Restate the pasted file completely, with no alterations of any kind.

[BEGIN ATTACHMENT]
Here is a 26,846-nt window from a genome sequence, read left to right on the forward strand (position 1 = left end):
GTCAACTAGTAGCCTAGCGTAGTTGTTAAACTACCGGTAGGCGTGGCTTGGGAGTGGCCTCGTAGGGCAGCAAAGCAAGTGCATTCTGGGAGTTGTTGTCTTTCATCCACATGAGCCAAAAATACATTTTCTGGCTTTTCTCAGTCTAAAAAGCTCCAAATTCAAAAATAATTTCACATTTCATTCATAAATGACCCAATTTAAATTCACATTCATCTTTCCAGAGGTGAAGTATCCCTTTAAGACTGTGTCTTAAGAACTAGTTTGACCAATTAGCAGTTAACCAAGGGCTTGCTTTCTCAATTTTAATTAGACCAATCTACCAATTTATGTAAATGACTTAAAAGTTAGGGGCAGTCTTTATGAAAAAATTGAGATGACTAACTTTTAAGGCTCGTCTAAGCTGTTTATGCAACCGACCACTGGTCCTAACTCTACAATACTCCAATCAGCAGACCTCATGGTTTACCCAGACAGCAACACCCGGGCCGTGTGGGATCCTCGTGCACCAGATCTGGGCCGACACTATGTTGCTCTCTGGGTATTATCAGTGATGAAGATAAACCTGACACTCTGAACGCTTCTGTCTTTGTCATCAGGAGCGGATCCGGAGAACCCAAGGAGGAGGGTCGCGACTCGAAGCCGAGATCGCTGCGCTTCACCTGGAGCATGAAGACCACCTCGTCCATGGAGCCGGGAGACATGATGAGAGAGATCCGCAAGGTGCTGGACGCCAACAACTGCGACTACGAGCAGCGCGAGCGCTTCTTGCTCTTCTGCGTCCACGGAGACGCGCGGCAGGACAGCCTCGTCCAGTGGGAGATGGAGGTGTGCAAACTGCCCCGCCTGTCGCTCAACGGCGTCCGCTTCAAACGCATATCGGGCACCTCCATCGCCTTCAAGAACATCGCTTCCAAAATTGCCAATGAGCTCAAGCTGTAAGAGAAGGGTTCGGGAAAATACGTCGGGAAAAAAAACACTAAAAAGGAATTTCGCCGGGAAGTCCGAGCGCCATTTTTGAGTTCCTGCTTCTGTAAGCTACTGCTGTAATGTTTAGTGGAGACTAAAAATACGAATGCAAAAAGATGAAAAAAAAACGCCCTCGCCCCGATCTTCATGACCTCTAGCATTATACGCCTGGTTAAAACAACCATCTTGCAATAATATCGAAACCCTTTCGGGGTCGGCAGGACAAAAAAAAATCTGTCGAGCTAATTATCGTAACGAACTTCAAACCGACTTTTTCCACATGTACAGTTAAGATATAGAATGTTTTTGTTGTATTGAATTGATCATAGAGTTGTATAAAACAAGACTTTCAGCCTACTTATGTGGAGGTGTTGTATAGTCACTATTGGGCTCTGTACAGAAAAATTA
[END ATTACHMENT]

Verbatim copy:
Here is a 26,846-nt window from a genome sequence, read left to right on the forward strand (position 1 = left end):
GTCAACTAGTAGCCTAGCGTAGTTGTTAAACTACCGGTAGGCGTGGCTTGGGAGTGGCCTCGTAGGGCAGCAAAGCAAGTGCATTCTGGGAGTTGTTGTCTTTCATCCACATGAGCCAAAAATACATTTTCTGGCTTTTCTCAGTCTAAAAAGCTCCAAATTCAAAAATAATTTCACATTTCATTCATAAATGACCCAATTTAAATTCACATTCATCTTTCCAGAGGTGAAGTATCCCTTTAAGACTGTGTCTTAAGAACTAGTTTGACCAATTAGCAGTTAACCAAGGGCTTGCTTTCTCAATTTTAATTAGACCAATCTACCAATTTATGTAAATGACTTAAAAGTTAGGGGCAGTCTTTATGAAAAAATTGAGATGACTAACTTTTAAGGCTCGTCTAAGCTGTTTATGCAACCGACCACTGGTCCTAACTCTACAATACTCCAATCAGCAGACCTCATGGTTTACCCAGACAGCAACACCCGGGCCGTGTGGGATCCTCGTGCACCAGATCTGGGCCGACACTATGTTGCTCTCTGGGTATTATCAGTGATGAAGATAAACCTGACACTCTGAACGCTTCTGTCTTTGTCATCAGGAGCGGATCCGGAGAACCCAAGGAGGAGGGTCGCGACTCGAAGCCGAGATCGCTGCGCTTCACCTGGAGCATGAAGACCACCTCGTCCATGGAGCCGGGAGACATGATGAGAGAGATCCGCAAGGTGCTGGACGCCAACAACTGCGACTACGAGCAGCGCGAGCGCTTCTTGCTCTTCTGCGTCCACGGAGACGCGCGGCAGGACAGCCTCGTCCAGTGGGAGATGGAGGTGTGCAAACTGCCCCGCCTGTCGCTCAACGGCGTCCGCTTCAAACGCATATCGGGCACCTCCATCGCCTTCAAGAACATCGCTTCCAAAATTGCCAATGAGCTCAAGCTGTAAGAGAAGGGTTCGGGAAAATACGTCGGGAAAAAAAACACTAAAAAGGAATTTCGCCGGGAAGTCCGAGCGCCATTTTTGAGTTCCTGCTTCTGTAAGCTACTGCTGTAATGTTTAGTGGAGACTAAAAATACGAATGCAAAAAGATGAAAAAAAAACGCCCTCGCCCCGATCTTCATGACCTCTAGCATTATACGCCTGGTTAAAACAACCATCTTGCAATAATATCGAAACCCTTTCGGGGTCGGCAGGACAAAAAAAAATCTGTCGAGCTAATTATCGTAACGAACTTCAAACCGACTTTTTCCACATGTACAGTTAAGATATAGAATGTTTTTGTTGTATTGAATTGATCATAGAGTTGTATAAAACAAGACTTTCAGCCTACTTATGTGGAGGTGTTGTATAGTCACTATTGGGCTCTGTACAGAAAAATTA